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Exercising for Geneaology

Cemeteries hold vast amounts of undocumented geneaological data. Large stones, imprinted with large letters and made to stand the tests of time, sit quietly and anonymously. This is despite the fact that they practically scream their "secrets" to an oblivious world. Not only do these memorials contain the basic facts, primarily name and dates of birth and death, but they often contain hints of what these people were like. Some stones contain devoutly religious inscriptions. Some have symbols of organizational affiliations, or military service. Dates of marriage, sweet personal sentiments, funny quips, nicknames, and other text let us see inside the lives of these people, when a dry census form or ship's manifest doesn't give us a clue. Other not-so-obvious information is the quality of the memorial, the quality of the cemetery, the location of the cemetery, and if the person even has a tombstone at all (instead of a basic marker) give us more clues about the lives of these departed.

This is where the photograver comes in. A graver frequents cemeteries, but a photograver makes permanent visual recordings of the memorials. While the locations of graves should be a matter of public record, private cemeteries often guard this data, only willing to release a trickle at a time, very likely with some perverse profit motive in mind. And public cemetery records are held by the government, which has a reputation for inefficiency, and often even stonewalling. Both of these impedements make it necessary for the public to gather the information itself, and photographs are the ideal format. They show the basic information, as well as the additional visual information. And recording the general location of the stone is a must. Some cemeteries contain tens of thousands of graves, and locating a specific grave without help is like finding a needle in a haystack. Large cemeteries usually have markers indicating different sections. accommodates this need. They allow users to upload hundreds of photos PER DAY, and the process is streamlined to allow a users to select an entire folder of images in just a few seconds. Images are then transcribed by the public at large. This relieves the photographer of the burdensome task of transcribing. Photographers can focus on taking the photos. The division of labor makes this process much more appealing, since some may only want to get out and enjoy the sunshine, while snapping photos. And others may be much more interested in examining the photos and transcribing the data. No account is required to transcribe, with the intent being to encourage the random passerby to contribute a few moments of their time to transcribe one or two memorials. Searches and accounts are always free, with no catches. Accounts don't ask for any personal information other than your zip code, and this is simply necessary so that others can contact you or coordinate with you based on your geographic location.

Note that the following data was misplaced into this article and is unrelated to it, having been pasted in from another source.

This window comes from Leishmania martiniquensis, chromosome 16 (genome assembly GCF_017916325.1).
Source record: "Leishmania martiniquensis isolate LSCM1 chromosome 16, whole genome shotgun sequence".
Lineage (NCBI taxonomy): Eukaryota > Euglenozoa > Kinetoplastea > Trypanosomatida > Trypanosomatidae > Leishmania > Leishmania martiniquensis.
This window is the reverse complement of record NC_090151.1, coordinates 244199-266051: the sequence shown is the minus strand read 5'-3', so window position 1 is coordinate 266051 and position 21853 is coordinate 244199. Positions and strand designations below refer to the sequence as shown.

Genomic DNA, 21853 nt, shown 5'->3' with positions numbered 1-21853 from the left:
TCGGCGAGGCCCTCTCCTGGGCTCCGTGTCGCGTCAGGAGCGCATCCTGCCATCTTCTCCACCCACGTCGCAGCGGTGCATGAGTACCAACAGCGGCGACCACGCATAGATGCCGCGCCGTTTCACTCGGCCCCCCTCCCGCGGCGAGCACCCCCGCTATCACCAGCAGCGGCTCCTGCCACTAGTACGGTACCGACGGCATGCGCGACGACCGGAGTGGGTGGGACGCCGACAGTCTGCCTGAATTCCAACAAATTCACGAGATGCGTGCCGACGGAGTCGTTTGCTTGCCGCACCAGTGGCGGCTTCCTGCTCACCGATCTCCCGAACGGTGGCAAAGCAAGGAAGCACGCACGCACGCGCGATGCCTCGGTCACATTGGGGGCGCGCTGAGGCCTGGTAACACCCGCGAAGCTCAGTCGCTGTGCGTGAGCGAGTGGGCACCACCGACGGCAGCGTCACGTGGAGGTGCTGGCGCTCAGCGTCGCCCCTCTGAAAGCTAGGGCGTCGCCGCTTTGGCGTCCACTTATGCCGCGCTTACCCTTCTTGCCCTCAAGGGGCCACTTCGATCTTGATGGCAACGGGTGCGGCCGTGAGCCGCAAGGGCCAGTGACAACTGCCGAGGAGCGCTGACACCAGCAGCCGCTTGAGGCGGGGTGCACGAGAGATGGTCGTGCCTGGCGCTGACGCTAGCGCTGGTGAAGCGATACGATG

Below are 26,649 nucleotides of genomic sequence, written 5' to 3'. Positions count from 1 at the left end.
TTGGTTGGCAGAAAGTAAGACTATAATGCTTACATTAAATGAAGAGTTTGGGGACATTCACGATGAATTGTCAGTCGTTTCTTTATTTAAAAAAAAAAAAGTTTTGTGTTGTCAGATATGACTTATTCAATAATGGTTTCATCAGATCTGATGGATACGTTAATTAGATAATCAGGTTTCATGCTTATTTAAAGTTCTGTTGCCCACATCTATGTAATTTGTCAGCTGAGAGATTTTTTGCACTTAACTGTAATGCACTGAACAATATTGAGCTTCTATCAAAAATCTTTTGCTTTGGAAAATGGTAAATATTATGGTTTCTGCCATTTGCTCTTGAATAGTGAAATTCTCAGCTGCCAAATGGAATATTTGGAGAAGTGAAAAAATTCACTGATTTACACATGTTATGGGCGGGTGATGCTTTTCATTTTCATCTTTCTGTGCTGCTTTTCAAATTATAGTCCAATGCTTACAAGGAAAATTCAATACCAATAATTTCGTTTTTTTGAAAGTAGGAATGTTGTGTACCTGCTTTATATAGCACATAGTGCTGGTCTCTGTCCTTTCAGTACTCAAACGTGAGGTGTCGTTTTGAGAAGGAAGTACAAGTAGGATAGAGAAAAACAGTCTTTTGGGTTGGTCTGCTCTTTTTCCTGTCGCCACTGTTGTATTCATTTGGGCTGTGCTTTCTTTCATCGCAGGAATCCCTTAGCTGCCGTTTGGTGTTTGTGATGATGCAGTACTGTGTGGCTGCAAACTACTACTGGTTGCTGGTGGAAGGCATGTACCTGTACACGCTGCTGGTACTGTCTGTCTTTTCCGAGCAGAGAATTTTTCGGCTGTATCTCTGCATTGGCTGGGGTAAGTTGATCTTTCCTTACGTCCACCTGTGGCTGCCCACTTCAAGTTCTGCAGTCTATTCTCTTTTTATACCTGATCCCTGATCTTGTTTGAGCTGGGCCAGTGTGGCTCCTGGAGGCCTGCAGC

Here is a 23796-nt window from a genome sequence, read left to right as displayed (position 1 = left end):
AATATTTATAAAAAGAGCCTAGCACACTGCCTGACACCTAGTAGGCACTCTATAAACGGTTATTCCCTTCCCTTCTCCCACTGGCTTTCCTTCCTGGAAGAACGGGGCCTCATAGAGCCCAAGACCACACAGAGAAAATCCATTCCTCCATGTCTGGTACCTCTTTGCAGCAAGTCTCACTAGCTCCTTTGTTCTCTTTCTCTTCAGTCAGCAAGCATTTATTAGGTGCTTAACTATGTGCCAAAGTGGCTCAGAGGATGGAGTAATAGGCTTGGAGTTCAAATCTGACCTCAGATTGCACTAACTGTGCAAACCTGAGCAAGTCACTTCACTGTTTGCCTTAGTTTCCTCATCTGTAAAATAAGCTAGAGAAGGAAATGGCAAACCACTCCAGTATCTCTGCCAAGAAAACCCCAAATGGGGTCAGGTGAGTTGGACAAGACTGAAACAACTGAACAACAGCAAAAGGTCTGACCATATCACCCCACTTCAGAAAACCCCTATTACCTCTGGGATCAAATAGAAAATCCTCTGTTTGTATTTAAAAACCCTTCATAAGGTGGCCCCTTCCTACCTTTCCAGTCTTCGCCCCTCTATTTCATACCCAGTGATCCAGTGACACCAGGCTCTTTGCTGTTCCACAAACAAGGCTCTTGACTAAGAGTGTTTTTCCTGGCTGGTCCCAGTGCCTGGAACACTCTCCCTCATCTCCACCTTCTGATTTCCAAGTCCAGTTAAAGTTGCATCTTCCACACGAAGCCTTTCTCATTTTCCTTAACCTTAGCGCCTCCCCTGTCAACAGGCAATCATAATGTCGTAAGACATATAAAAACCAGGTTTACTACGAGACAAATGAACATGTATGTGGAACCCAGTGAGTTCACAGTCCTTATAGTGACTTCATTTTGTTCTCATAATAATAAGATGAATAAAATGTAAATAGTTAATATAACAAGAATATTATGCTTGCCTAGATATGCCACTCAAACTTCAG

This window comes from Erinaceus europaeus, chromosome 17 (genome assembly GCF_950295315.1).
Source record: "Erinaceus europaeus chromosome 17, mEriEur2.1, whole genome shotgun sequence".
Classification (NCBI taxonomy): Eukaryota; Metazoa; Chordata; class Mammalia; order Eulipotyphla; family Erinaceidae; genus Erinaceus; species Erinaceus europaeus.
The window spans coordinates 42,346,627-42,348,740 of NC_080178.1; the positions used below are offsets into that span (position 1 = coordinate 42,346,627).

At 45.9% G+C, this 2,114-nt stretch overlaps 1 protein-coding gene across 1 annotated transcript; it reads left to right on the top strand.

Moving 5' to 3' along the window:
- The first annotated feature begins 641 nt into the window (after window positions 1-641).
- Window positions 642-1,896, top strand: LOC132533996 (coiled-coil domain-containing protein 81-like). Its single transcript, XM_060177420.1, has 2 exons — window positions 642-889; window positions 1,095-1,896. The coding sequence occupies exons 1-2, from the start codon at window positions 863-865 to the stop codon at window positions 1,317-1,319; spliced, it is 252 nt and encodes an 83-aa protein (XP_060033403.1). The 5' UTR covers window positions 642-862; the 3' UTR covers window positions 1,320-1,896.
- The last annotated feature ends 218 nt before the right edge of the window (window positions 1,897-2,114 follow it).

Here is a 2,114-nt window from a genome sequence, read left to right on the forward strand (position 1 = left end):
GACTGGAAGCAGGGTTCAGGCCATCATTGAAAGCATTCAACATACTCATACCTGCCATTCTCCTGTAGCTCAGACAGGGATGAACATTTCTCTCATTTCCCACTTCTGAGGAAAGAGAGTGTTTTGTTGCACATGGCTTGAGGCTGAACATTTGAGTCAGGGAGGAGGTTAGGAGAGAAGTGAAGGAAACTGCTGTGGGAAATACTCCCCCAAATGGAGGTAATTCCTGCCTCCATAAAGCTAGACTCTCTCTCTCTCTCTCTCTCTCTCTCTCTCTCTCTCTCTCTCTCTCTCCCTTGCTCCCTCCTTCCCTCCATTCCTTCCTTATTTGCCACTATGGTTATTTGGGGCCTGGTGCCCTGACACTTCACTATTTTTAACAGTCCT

Photograving is a nice way to get exercise. You get outside, and you slowly move about the cemetery, which is great low-intensity exercise to benefit your cardiovascular health. Cemeteries are often beautiful, and almost always tranquil. The vast numbers of graves give you a virtually endless supply of reasons to go back. And with the invention of digital cameras, there is virtually no expense, other than the cost of the camera and memory (which can be $100 or less). Well, of course there is also the gasoline that gets you there, but this is just like going to the gym or to the park.

Just a hint about the quality of the photos. Your camera will probably have different "resolution" settings. The ideal resolution will be about 640 by 480 pixels (a pixel is dot in the image. So, this image would be 640 dots wide, and 480 dots high. That's a LOT of dots!) This provides a decent amount of detail, and keeps the size of the file relatively small. limits image sizes to 250KB or less. If this is all foreign to you, don't worry. It's easy.

And technique is important. The sun can reflect off of the shiny surface of memorials, and this can ruin the photo. Memorials are often obscured by grass of leaves, so this must be removed. Mementos left by loved ones may obscure tombstone information, so we must respectfully move and replace these. Tombstones may be dusty, or heavily worn, so a paint brush (for dust) and a spray bottle (for dirt, or to enhance contrast) can come in handy.

Also, photograving is a great way to meet people. Some of these cemeteries are just too big for one person, and there's no point in duplicating others work (or having others duplicate yours) so has a section that allows you to seek others help on a project, or just to inform others that certain areas have been completed.

And safety is always important. If you are elderly, be sure that others know where you've gone, just in case your have an accident. Bringing a cell phone is always a good idea. And if you don't think the cemetery is safe from bad elements, then DON'T GO THERE. I'm sure the genealogical community is much more interested in your safety than in tidbits of knowledge.

Try out photograving. It's like modern day tombstone rubbing.

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